A Mamet-like English dramatist honors the Man Himself in the Royal Court production of “The Old Neighborhood,” in which playwright Patrick Marber (“Closer”) resumes his ancillary career as director with the London premiere of David Mamet’s latest Broadway outing. This British staging seems softer around the edges than it did on Broadway — the Royal Court “Oleanna,” by contrast, was far more fiery than its New York counterpart — and some may miss the almost clinical austerity of Gotham director Scott Zigler’s rendering, not to mention star Patti LuPone’s uniquely searing bravura.
The compensations lie in a truly haunting performance from London leading man Colin Stinton (as quintessential a Mamet actor as exists on either side of the Atlantic) and the playlets themselves, which on repeated viewing come to acquire ever more the quality of a requiem.
It’s the abiding sense of loss that dominates Marber’s gentler touch, as borne out in a design by William Dudley suffused with a photograph-filled nostalgia: As before, the evening’s message is you can’t go home again — though it may be an intended irony of the staging that the design and some oddly jaunty music make you think perhaps you can.
A fresh directorial hand is felt most keenly in the last, shortest and most difficult of these three short plays, all of which were written at different times but have been linked together to form a quiet threnody for a world — and its citizenry — being gradually cut adrift. (In the lexicon of “The Old Neighborhood,” the preferred word might be “mutilated.”)
That final play, “Deeny,” in New York seemed so encoded and abstract — and so robotically acted by its distaff player, Rebecca Pidgeon — that it vitiated the goodwill generated by its more accessible predecessors.
In London, “Deeny” (not to mention Deeny herself) still constitutes a cryptogram all its own: a tone poem that begins in medias res and ends with an ambiguously phrased (and, in the text, punctuated) farewell to passion — “Goodbye, then, love.” “Goodbye, love.”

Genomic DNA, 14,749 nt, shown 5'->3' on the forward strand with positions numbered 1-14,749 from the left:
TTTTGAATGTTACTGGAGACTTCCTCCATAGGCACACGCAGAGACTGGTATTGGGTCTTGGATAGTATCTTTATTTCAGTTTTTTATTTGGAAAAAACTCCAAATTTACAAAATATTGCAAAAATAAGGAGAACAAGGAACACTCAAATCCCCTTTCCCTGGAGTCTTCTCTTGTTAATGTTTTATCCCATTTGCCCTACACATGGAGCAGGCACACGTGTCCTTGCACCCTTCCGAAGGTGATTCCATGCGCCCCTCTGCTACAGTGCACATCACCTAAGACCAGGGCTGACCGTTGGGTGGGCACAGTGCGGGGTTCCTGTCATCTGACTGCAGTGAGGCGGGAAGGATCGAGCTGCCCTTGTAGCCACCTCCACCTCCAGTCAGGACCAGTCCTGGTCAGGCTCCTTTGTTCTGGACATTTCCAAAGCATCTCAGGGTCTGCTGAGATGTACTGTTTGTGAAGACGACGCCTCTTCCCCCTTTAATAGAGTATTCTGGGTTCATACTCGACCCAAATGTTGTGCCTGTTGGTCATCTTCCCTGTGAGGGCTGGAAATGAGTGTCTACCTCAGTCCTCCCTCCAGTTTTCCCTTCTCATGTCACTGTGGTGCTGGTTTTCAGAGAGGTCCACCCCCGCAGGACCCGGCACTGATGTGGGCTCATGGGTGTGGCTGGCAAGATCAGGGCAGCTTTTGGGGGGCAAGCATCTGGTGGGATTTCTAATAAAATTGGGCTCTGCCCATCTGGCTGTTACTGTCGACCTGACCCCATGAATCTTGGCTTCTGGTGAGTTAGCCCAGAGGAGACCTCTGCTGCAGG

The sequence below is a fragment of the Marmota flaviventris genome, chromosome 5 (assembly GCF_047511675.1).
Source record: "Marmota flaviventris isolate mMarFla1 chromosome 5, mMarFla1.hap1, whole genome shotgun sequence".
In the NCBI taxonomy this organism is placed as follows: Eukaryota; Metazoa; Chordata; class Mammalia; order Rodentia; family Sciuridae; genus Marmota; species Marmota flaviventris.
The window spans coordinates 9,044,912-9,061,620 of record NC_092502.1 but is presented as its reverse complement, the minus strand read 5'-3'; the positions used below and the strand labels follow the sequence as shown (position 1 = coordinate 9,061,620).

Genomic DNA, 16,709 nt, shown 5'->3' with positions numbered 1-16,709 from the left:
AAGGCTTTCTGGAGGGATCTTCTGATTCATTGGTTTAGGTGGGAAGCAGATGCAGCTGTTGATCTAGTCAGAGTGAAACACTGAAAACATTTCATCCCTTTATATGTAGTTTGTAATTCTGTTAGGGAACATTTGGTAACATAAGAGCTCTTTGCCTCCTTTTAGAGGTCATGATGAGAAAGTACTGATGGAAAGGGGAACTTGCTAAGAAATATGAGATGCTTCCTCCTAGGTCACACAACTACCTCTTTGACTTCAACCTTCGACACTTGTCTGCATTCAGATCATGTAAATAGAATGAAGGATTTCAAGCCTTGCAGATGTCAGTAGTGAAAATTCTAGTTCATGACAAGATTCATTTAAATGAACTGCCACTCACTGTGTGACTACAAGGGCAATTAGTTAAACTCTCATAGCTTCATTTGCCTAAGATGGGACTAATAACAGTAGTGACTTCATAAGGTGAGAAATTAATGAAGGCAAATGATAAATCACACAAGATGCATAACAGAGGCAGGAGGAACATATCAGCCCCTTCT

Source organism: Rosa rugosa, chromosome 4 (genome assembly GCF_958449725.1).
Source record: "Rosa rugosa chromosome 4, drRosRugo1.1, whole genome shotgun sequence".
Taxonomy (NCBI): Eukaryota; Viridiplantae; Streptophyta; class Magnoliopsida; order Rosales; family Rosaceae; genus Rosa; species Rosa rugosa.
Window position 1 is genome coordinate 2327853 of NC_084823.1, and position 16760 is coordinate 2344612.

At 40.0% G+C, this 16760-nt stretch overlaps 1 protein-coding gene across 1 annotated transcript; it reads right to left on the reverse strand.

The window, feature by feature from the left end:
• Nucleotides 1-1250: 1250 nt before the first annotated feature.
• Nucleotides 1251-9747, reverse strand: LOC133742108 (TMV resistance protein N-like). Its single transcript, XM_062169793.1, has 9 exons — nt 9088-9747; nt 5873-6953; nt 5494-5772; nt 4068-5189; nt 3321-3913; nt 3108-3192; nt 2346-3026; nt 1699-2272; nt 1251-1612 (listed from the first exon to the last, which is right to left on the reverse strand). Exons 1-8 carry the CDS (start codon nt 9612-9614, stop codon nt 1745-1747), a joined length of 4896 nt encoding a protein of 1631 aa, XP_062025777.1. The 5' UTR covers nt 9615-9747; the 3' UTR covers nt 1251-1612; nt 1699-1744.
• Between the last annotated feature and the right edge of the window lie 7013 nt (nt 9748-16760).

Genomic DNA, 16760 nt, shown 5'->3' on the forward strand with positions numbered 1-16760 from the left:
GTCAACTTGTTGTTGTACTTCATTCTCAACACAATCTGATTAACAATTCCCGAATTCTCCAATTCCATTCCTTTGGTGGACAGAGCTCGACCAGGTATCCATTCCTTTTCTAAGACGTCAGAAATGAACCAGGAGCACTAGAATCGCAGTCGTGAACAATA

But playing the former lover of the visiting Bobby (Stinton), Diana Quick is an immediately vital, sexual being — she’s as stylishly dressed as Pidgeon was dowdily so — whose T.S. Eliot-like visions of “frost” exist in noticeable contrast to the flaming scarlet of the cosmetics salesperson alluded to (but not seen) in the evening’s opening playlet.
“Did she get fat?” Bobby asks old chum Joey (Linal Haft) of Deeny long before we see her. The answer, we discover, is no: Her problems extend well beyond issues of weight. Indeed, her struggle for language — and for images to contain her bloodied thoughts — result in her assessment of the world as a “shithole.” She’s the voice of disenchantment and disgust dressed — more irony here — to kill.
The two preceding playlets repeat their New York zing, even if it’s hard not to notice the particular English affinity for Mamet’s distinctive rhythms and cadences alongside a love of the pause that would not embarrass Harold Pinter. (God knows how many fringe and amateur productions get done here of “American Buffalo” and “Sexual Perversity in Chicago.”)
As the embittered sister Jolly in the middle playlet named for her, Zoe Wanamaker seethes with an obsessive fury that is only slightly less hair-raising than LuPone’s hyper-vivid New York counterpart. As before, Mamet is too canny merely to endorse an outpouring of venom that Jolly’s ever-patient husband Carl (Vincent Marzello) seems from the sidelines both to goad on and interpret. Most moving in Wanamaker’s performance is the sense of a woman made weary by her own rage, as if caught on a treadmill of anger that she can’t get off.
But it’s in the role of auditor (and self-evident Mamet alter ego) Bobby — a character threaded throughout other Mamet plays — that Marber’s own “Neighborhood” comes into its own. (The director offered a homage of sorts to “Glengarry Glen Ross” in the structure of his first play, “Dealer’s Choice.”) There’s hardly a trickier onstage task than listening, whether your companion is breathing fire (as is Jolly) or a sometimes murderous bonhomie (Haft’s hearty yet vaguely chilling Joey).
Stinton, though, makes every exchange a shared one, no matter how prolonged his silences. It helps that his eyes communicate “that sorrow of years” alluded to by Deeny. (Virtually all the play’s characters seem terrified by age.) But no less crucial is a reticence as voluble as the language that floods out of those he visits. How’s his life, he is asked? “As you see,” comes the reply.
Yet his casual response is elsewhere given the lie. “Your kids are going to be OK,” Jolly tells him. “No they’re not,” says Bobby, Stinton imparting a sadness that could be said to lie too deep for tears. “Of course they won’t. We’re not OK.”